Jugendstil was an artistic style or design movement that arose in Germany around the mid-1890s and continued until at least the end of 1910. The movement also spread throughout the other German speaking and Nordic countries.
It appeared to originate from the Berlin Werkstatte – the collectives of artisans and craftspeople that flourished during the era. The name ‘Jugendstil’ literally means Youth Style and derives from the Munich magazine Die Jugend (‘Youth’).
With the Jugendstil design sensibilities there came a reverence for youth, for nudity and a more liberated sexuality, for all things ‘natural and free’. Women wore their hair long and flowing, corsets were ditched and a general joie de vivre was embraced by all. (I have always maintained that these naturalistic movements of the late 1800s were a precursor to the 1960s American cultural revolution).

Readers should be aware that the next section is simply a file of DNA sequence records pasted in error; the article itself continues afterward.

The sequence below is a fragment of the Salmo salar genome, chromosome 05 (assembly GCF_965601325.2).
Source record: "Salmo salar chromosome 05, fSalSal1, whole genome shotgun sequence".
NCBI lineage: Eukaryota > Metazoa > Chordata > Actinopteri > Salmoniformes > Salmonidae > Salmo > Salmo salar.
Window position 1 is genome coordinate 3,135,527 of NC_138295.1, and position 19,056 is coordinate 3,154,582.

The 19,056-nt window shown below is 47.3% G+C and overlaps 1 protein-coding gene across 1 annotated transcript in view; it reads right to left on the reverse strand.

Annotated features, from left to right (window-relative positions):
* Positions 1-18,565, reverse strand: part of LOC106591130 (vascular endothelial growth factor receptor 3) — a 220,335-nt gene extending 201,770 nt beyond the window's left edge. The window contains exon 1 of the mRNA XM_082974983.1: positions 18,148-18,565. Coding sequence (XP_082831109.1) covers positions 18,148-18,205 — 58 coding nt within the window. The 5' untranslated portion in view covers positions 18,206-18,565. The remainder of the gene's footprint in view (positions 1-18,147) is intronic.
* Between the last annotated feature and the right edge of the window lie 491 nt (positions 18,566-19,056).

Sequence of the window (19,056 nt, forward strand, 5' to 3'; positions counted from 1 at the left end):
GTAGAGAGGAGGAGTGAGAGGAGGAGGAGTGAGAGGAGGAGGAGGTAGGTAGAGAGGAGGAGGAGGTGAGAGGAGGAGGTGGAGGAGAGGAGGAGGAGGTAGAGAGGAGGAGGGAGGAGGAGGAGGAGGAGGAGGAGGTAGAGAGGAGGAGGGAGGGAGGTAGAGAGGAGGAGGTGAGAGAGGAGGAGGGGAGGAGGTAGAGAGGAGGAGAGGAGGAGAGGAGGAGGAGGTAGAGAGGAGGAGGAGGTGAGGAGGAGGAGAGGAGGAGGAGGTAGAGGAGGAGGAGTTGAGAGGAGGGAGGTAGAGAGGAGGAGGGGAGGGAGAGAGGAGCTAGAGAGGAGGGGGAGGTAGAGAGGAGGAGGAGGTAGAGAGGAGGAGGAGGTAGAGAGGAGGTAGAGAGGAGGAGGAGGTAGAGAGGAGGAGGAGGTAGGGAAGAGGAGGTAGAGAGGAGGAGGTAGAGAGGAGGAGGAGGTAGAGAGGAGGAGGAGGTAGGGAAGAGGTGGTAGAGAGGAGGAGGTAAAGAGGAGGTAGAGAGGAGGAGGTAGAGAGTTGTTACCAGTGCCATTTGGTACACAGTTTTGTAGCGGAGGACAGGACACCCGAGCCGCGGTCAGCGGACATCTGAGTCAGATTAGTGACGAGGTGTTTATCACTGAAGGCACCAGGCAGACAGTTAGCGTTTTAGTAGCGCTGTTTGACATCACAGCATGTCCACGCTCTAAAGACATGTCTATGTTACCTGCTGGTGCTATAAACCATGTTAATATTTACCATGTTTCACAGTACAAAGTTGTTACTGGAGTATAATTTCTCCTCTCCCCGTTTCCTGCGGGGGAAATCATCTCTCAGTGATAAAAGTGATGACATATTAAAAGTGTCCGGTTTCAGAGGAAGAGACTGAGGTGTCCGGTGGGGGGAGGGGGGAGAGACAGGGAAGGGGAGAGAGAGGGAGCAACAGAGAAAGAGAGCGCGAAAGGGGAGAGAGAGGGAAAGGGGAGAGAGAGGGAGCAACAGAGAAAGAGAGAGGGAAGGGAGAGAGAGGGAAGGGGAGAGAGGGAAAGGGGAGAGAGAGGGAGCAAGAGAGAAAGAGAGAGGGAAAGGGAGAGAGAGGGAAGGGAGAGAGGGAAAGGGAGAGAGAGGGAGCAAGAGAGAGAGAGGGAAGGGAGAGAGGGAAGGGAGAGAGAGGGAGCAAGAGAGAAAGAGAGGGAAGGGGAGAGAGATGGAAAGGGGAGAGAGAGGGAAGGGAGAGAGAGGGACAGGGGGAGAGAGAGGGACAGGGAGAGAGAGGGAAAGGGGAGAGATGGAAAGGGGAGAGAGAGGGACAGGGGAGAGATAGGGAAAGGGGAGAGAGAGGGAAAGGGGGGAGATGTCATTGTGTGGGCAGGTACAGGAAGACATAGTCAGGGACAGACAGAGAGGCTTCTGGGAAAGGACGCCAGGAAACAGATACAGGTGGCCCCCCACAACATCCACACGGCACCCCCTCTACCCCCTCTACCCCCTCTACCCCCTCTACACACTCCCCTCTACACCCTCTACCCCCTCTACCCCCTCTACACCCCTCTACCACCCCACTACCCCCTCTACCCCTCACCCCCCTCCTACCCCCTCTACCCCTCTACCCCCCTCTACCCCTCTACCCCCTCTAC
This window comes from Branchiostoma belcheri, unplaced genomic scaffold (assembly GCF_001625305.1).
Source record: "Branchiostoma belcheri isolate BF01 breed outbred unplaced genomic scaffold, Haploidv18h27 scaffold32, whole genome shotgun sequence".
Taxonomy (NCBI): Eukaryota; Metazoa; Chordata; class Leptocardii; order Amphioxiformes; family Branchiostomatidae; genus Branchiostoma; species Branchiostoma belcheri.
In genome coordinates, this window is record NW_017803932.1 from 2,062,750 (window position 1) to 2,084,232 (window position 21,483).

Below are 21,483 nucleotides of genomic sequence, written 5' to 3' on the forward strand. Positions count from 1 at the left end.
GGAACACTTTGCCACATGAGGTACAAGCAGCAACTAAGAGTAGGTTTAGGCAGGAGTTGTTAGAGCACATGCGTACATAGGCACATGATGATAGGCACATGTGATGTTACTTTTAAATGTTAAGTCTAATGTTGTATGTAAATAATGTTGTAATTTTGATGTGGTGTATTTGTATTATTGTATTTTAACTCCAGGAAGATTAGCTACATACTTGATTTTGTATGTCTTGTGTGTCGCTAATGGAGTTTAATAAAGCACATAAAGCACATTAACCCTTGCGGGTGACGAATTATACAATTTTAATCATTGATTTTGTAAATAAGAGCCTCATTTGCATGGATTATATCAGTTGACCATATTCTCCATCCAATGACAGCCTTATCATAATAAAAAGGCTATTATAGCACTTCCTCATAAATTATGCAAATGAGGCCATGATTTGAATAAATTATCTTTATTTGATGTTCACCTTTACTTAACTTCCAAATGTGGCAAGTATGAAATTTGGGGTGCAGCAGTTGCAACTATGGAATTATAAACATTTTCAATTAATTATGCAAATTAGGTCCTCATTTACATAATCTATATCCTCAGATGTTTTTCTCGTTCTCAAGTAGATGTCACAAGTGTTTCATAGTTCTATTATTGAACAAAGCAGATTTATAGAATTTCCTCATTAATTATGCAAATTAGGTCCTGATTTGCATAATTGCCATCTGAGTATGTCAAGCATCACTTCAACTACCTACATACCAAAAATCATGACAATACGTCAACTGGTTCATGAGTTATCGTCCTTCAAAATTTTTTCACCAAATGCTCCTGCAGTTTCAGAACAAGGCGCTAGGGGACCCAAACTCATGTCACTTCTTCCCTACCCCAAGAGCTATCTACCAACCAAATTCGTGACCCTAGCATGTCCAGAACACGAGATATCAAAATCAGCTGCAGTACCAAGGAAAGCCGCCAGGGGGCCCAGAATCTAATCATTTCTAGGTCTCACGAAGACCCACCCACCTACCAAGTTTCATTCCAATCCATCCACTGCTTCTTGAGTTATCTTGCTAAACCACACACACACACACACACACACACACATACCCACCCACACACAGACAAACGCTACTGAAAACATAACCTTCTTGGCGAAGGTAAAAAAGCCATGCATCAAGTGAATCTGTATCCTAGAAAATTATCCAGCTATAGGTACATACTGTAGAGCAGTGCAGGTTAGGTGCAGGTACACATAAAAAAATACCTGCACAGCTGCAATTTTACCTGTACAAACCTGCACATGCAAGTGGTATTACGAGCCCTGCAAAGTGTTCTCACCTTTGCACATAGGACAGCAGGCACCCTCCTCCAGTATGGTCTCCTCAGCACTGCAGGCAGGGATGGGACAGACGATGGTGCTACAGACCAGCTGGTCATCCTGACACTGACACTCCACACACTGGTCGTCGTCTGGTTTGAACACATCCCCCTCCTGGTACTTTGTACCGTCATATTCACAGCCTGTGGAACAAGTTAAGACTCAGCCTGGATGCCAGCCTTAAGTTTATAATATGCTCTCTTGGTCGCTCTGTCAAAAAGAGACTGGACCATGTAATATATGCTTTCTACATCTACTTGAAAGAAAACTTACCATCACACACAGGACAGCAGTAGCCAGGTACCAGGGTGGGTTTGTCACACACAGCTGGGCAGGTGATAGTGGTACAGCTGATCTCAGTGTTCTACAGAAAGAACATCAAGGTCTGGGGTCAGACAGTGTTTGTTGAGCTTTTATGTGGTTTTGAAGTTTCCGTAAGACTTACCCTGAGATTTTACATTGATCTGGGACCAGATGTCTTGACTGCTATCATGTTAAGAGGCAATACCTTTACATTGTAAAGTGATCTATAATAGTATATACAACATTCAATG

There were two somewhat distinct phases in Jugendstil. Prior to 1900, the designs tended to be floral and to be more influenced by Art Nouveau and Japanese design, as well as more Victorian in flavour.
Later, came a more abstract and architectural phase, at times machine like, pre-echoing by over a decade the geometrical designs of the Art Deco era. (This later phase was greatly influenced by the Belgian architect Henry van de Velde.)
Jugendstil is a cousin of the English Art Nouveau movement and certainly has much in common with the Arts and Crafts movement. Although often referred to as the ‘German Art Nouveau’ (even by myself), Jugendstil is quite distinctive and is also compelling in its originality and character.
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